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Tough conditions for mortgaged New Zealand investors


Homeowners across New Zealand who own multiple mortgaged properties face tough buying conditions as regulations and higher interest rates make it harder to purchase homes.

According to CoreLogic NZ, the percentage of mortgaged multiple property owners (MPOs) purchasing homes across New Zealand has tumbled to 20.9 per cent – the lowest level in seven years.

CoreLogic NZ Chief Property Economist Kelvin Davidson said MPOs have been in the firing line lately, as Government/Reserve Bank regulation ramped up, and the simple economics of being a landlord has also turned against them. 

“These hurdles have included ring-fencing of tax losses, the extension of the Bright-line Test, the removal of interest deductibility, the 40 per cent deposit requirement, and then the sharply widening gap between gross rental yields and mortgage rates – meaning that ‘top ups’ are almost inevitable for anybody making a new purchase lately,” Mr Davidson said.

Mr Davidson said during the pandemic there was a huge surge in investors entering the market.

“As can be seen, the spike in overall investor activity post-Covid was driven by smaller players,” he said.

“However, since early 2021, their market shares have been sliding lower, as well as MPO 5-9 (homeowners with between five and nine properties) to some degree too.

“This all seems logical – the ‘newbie’ investors probably had the most anxiety about all of the regulatory changes being pushed through, as well as probably having less equity behind them, and also a greater eye on alternative ‘safer’ investments (such as term deposits, which are again starting to pay better returns).”

Source: CoreLogic NZ

According to Mr Davidson, while mortgaged investors are on the decline, cash buyers are starting to come into the market as prices fall.

“The cash investor groups have pretty much raised their market share lately across the board,” he said.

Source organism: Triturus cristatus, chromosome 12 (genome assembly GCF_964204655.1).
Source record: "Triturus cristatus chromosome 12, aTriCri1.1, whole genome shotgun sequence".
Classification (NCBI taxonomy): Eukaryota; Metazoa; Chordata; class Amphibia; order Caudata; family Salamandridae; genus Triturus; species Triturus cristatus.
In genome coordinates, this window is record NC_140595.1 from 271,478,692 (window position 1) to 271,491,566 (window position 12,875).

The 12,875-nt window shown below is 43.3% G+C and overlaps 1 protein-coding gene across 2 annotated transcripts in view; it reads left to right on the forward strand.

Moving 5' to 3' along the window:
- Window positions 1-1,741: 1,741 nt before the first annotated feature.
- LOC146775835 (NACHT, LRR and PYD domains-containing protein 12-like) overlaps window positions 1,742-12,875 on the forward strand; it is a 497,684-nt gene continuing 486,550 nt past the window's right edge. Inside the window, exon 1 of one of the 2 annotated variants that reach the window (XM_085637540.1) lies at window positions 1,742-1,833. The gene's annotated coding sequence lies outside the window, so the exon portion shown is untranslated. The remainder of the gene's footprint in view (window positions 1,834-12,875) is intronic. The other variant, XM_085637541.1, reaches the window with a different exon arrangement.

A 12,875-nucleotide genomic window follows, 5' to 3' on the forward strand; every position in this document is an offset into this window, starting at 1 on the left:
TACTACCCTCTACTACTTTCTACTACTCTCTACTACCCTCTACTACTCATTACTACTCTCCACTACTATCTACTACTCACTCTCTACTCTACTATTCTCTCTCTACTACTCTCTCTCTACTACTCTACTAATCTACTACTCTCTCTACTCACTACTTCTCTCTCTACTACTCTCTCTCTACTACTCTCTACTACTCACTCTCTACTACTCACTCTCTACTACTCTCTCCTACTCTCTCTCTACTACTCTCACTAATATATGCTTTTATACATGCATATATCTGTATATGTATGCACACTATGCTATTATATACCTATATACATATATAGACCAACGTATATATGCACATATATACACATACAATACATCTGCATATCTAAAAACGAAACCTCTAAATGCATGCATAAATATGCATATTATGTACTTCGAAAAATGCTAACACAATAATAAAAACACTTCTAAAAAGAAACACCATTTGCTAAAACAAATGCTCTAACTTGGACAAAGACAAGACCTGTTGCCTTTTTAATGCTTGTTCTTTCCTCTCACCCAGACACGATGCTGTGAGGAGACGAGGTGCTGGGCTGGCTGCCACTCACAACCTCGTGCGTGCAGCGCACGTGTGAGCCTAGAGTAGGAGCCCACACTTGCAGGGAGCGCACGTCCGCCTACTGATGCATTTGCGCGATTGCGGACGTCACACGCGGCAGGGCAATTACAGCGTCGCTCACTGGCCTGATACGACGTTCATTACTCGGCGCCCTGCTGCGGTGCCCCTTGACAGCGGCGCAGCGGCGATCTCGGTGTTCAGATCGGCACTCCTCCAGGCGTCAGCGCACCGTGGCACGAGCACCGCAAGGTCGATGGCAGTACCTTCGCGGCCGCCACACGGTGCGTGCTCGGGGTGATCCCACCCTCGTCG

“Cash MPOs have been enjoying conditions, with their market share currently hovering at a relatively high level.

“To be fair, some of these purchases won’t be cash per se, rather they’re likely to have involved the reshuffling of debt on other properties in a portfolio, in order to free up the equity for the latest purchase. 

“Even so, it still stands to reason that, in the current environment of expensive and restricted credit, cash buyers would be seeing opportunities.”

Mr Davidson said with credit conditions set to remain testing for a while yet – especially with formal caps on debt-to-income ratios now needing to be added to medium-term considerations – cash MPOs may well hold on to a decent market share in 2023.

“The converse is that the percentage share for mortgaged MPOs looks set to continue to struggle into next year – although it also needs to be acknowledged that some would-be investors will have actively chosen to pull back, with the aim of buying something cheaper later,” he said.

“That time could well be 2023, if they can navigate the mortgage hurdles. 

“One final point, albeit something to jot down in the diary for a few years away yet, given the flurry of investor purchases in the 12 to 18 months after COVID first hit, and the fact these purchases had a five-year Bright-line period, watch for some kind of potential sell-off in 2025-26.”



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